If the soul and the ego were objects we could look at, the soul would be a translucent heart beating.
“It’s hard to explain, the feeling you get. You get a band together, you practice, you work hard at it before you go in front of the people, and your first show is a big success. You feel like, wow, if we can do that, we can play for anybody, and it’ll work.”
There are a few things that are everything in southern Louisiana: faith, love, hard work, and pleasure: eating, drinking and dancing. Terrance Simien was born and raised there, in Mallet, a settlement just north of Lafayette. At 16, he was already writing songs with his brother Greg, had his own band, and was playing his accordion at local gigs, places like Slim’s Y-Ki-Ki in Opelousas and Richard’s in Lawtell. That was weekends. Weekdays were spent working as a bricklayer with his father, Matthew.
The saxophonist and composer Dickie Landry, also a Louisiana native, introduced Terrance to Paul Simon. Simon had been looking for a Zydeco component to connect Black South African accordion music to America for Graceland. The end result was that Simon sang backup vocals on Simien’s arrangement of Clifton Chenier’s “You Used To Call Me,” released as a 45 LP on Landry’s Grande Pointe label. Landry, now Terrance’s producer, also brought him to director Jim McBride. The band appears in McBride’s The Big Easy and recorded three songs for the soundtrack. Zydeco on the Bayou, Simien’s debut album, speaks for itself.
“… We gonna dance and party / like we just don’t care / Zydeco on the bayou / If you party with us you know / you better beware Zydeco on the Bayou / You can party forever when / you go down there / Zydeco on the Bayou …”
Dickie Landry I’ve known you for seven years now. I go to your house; I hang out with you, and as long as I can remember, you’ve always done the music. But when did it really kick in? When did you decide: I’m going to write, sing, play trumpet, keyboard, accordion?
Terrance Simien I started off singing along in church with the hymns. Catholic church is the big thing down there. Then my mom got me into choir, and when I was five years old I sang a solo for Christmas. Fifth grade, I played trumpet in the school band, and I played that for five years. Then I picked up the accordion when I was 15 and started learning songs off the radio, taught myself how to play, got a band together.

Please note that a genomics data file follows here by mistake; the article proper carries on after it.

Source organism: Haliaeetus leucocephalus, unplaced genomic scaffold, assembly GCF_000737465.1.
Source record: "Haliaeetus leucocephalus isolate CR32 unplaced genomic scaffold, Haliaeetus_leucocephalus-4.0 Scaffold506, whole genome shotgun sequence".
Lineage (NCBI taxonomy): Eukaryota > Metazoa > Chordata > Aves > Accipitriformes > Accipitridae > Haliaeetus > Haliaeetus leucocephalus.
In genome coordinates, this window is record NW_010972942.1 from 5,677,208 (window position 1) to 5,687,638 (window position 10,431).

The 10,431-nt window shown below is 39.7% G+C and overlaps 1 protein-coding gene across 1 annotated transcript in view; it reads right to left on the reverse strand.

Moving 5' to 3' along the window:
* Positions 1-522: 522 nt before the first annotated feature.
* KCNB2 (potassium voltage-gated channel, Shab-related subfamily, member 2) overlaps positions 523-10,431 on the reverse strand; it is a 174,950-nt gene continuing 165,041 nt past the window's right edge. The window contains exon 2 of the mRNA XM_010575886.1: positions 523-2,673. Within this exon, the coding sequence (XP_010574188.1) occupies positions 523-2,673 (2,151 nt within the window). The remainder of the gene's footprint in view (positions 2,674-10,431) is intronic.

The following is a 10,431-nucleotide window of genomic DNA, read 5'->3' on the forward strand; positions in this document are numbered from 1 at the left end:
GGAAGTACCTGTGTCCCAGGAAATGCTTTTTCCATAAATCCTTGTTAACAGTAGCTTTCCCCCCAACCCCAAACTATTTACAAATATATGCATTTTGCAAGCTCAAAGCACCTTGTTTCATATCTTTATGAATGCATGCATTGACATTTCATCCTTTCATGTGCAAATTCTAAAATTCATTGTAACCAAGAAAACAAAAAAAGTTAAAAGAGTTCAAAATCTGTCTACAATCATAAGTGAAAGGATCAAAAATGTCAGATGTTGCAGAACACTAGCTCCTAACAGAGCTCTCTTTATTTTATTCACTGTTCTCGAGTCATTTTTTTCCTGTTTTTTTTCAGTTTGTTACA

DL That’s exactly what I did. Southern Louisiana starts you off in the Church. Why did you think your first band was going to work? Did you think you had something nobody else had?
TS It’s hard to explain, the feeling you get. You get a band together, you practice, you work hard at it before you go in front of the people, and your first show is a big success. You feel like, wow, if we can do that, we can play for anybody, and it’ll work. And that’s the feeling I got. It’s no different from anybody else. I just felt we could make people happy; we could play music.
DL Where was this feeling, at a high school job, a night job? Where did it take place?
TS A bunch of guys from around home got together, and we started just jamming. We didn’t really expect to make a band out of it. Then we started practicing regular because we got a couple of songs together. The first job was in Oakdale for The National Guard. We had two amplifiers. The drummer was this big guy, about 400 pounds, and he had one snare with a cymbal about the size of a rice pot cover—three inches. First thing, we got there we asked the guys for mops and brooms for our mic stands. We had to tie them to chairs and tape the mics on the handles. It was pretty hilarious.
DL Louisiana people will dance to anything so …
TS People just got off and started dancing to it. The funny thing is that the majority of the people didn’t know what was going on. They’d never heard Zydeco music. It shows how reclusive the music was when we started, and that was nine years ago.
DL What turned it around for you—when did you know it was really going to work?
TS When we played in New Orleans at the World’s Fair in 1984, it really seemed that this was something more than a church gig or a national guard gig or a local gig with broom sticks. I saw there that the music was appealing to everybody, the old, the young … they were fascinated with the washboard, fascinated with the French lyrics, the accordion. They couldn’t figure it out but they really liked it.
DL Knowing the New Orleans World Fair, your band was probably the most ethnic band there.
DL The first song I heard you sing, you had this single out (a local label, Blues Unlimited) called “My Good Friend’s Gone.” The beauty of that song was touching; it was storytelling. How did you come up with that?
TS A first cousin of mine got killed in a fire. We really weren’t that close, but his death was tragic because he was so young and had a young daughter. When I heard the news, everybody was crying around me, and I grabbed the accordion and just went out on our patio and started playing, and the song just came. It just came out. And I wrote it down on paper, the lyrics and the melody.
DL When did we meet? Were you 19 at the time?
TS Yeah, we met in ’85. Soon after that we did the thing at the Lonestar.
DL I was searching for bands for Paul Simon’s Graceland album, and somebody told me you were playing at Mulates in Breaux Bridge. And I’ll never forget, I had this incredible toothache. And Tina [Girouard] saying, “They’re great!” And I’m saying, “Yeah, right, they’re great.” And she said, “You don’t like them. You’re not reacting.” And I said, “Well, watch.” So I walked up to you and said. “Would you like to play with Paul Simon?” And you immediately said, “Yes,” which was a great relief to me because I had just been turned down by Good Rocking Dopsie (who eventually did play on the album).